A dear friend, who edited my early books, missionary, teacher, office manager, magazine editor, secretary to a denominational head, went to be the Lord on Good Friday. We have not had any communication for about three years when Alzheimer’s set in.
She married for the first time after she retired. We visited the couple in Florida and listened to their stories of mission work. Marion baked bread to sell to raise money for mission projects in her Florida condo. She and Ernie shared their lives and asked about our work and lives.
Miss Marion was of a different generation. I’ve always wondered how we moved into the relationship. She used her blue or red editor’s pencils with abandonment. She was more liberal with verbal affirmations. When too many weeks passed without a note from us, she would call to ask about us.
I have been surprised and confused by my reaction to her death. I’ve tried to name the deeper reasons. I’m glad she is free from her illness. She’s home with Jesus and family. I, however, feel as if I have lost something more than precious—it feels as if I have lost a supporting pillar: Someone who believed in me when she had to cast a minority vote. A disconnect with a former life.
One of her friends said she was like King David who…
“When David had served God’s purpose in his own generation, he fell asleep; he was buried…” (Acts 13:36a).
That may be the finest of all epitaphs.
In the 80a—90s, Youth evangelist Ron Hutchcraft said the Millennials would be characterized by four things. One was that suicide was an option. Today in America, suicide is the second cause of death among young men of that generation. In England, it is the number one cause and surpasses the next three causes combine.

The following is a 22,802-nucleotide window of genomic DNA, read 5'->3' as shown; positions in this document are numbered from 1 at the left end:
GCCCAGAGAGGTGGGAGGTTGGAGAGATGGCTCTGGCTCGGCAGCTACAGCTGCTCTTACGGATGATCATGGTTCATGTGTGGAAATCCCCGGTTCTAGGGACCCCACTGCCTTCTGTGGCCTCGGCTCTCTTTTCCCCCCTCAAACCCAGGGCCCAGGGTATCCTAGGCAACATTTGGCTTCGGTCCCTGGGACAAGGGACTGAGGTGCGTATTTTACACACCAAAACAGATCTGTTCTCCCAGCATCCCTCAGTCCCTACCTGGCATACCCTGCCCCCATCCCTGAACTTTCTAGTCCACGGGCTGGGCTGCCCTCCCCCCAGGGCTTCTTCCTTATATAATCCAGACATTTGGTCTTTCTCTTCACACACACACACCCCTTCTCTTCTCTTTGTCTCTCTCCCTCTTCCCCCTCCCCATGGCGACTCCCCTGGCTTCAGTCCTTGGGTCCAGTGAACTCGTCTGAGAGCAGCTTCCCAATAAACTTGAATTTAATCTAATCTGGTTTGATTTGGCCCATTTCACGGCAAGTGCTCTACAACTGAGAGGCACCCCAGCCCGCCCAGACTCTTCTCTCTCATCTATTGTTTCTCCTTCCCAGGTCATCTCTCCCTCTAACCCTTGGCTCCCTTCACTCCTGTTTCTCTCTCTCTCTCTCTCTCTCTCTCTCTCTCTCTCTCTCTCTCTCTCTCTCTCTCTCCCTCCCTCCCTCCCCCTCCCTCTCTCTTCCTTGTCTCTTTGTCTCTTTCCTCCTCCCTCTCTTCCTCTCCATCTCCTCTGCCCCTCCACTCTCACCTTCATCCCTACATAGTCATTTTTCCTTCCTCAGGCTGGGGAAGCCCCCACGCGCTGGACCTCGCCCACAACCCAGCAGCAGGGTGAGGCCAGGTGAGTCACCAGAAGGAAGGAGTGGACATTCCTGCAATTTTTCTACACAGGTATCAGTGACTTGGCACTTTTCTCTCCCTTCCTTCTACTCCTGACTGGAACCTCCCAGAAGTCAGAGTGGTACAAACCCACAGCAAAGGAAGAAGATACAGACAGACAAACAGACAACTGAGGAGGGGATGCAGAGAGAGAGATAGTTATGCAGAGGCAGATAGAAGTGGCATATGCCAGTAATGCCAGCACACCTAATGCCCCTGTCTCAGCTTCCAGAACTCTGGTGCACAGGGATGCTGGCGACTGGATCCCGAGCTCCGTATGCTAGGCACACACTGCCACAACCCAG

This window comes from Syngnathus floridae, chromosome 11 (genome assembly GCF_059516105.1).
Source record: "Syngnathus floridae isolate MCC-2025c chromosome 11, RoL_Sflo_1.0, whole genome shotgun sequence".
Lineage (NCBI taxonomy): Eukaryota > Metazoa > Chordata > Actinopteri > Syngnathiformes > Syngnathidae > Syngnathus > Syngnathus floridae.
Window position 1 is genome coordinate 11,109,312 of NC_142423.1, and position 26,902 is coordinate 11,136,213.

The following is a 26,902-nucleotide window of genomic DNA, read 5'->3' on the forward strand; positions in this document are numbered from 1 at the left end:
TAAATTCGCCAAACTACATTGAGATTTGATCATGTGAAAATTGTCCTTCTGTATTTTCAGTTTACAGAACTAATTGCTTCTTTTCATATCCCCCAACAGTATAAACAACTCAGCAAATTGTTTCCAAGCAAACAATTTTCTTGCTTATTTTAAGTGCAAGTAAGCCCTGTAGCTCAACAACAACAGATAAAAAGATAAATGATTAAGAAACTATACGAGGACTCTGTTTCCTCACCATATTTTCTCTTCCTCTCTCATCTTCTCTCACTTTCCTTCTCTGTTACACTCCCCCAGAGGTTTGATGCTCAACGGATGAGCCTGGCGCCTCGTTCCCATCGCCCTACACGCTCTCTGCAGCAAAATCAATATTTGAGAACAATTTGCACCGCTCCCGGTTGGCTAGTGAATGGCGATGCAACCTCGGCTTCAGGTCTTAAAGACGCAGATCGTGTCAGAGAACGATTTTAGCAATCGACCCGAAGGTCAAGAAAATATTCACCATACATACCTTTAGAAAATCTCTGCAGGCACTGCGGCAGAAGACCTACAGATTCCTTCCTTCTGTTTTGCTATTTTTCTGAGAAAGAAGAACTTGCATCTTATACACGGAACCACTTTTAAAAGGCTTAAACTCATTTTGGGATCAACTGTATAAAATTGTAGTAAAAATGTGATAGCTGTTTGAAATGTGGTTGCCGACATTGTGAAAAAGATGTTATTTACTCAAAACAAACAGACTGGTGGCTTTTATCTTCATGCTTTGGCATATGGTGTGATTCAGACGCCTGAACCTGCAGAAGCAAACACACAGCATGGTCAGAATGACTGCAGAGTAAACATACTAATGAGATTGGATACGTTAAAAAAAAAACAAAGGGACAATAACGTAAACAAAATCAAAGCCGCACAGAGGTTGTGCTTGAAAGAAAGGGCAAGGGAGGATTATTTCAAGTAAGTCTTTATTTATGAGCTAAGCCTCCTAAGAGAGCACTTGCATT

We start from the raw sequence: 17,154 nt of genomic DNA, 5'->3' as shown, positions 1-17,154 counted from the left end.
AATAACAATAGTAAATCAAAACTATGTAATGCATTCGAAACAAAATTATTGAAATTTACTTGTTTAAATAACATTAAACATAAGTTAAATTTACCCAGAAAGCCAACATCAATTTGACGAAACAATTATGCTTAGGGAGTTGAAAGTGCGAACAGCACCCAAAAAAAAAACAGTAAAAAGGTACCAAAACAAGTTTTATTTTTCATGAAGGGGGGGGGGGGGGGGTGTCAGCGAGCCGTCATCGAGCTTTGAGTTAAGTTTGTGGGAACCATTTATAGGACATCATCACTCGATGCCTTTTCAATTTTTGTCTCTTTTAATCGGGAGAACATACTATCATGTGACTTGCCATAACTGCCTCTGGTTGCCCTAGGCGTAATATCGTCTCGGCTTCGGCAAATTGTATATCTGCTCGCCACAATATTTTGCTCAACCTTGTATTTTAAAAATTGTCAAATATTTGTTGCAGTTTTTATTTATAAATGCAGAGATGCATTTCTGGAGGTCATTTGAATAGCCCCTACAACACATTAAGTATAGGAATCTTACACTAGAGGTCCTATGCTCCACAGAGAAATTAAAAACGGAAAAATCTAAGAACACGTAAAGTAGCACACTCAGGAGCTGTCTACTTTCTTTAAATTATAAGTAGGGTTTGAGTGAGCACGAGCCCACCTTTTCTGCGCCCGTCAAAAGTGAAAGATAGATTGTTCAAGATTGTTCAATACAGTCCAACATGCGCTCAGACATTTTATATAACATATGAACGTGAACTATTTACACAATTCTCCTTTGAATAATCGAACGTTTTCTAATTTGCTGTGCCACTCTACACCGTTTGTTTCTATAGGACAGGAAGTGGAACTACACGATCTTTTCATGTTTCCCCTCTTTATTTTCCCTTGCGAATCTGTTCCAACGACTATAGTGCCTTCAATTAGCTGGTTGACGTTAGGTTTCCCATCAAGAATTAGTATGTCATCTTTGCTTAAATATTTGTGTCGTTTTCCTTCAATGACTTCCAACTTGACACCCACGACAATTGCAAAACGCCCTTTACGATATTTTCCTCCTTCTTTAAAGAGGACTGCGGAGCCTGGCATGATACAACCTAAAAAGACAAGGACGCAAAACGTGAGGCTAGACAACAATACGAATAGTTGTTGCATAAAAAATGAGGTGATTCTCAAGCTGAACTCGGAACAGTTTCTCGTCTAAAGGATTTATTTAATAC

Matthew West captured us with his song, “My Name Is.” His book by the same name was released yesterday. He and Max Lucado talked about the subject matter and emphatically stated a basic issue among us is that many do not know “who we are.”
“Served his/her own generation.”
I have young friends who have responded to the call to minister to evangelism on college campus and other ethnic and geographical peoples. I do not think I have ever heard an altar call given to minister to the Millennials who do not know who they are or what their calling is. Lost. Vulnerable. Angst. See no purpose. It is a large constituency.
Who has the passion? Where is the ignition point for the belly fire? Who is doing that ministry, today? It demands a special call and education.
A generation in secular terms is defined by historical/social events that shape the youth who live in the era. A biblical generation is 40-years. A ministry generation are the people alive in your “neighborhood” during your lifetime. We found Carole’s mother served her generation. We were not aware that her “generation” covered a wide age spectrum.
Can we talk?
Copyright 2017 D. Dean Benton email@example.com
Ran across two podcasts that speaks to this crucial work: “and Sons.com” and “Dan Allender Center”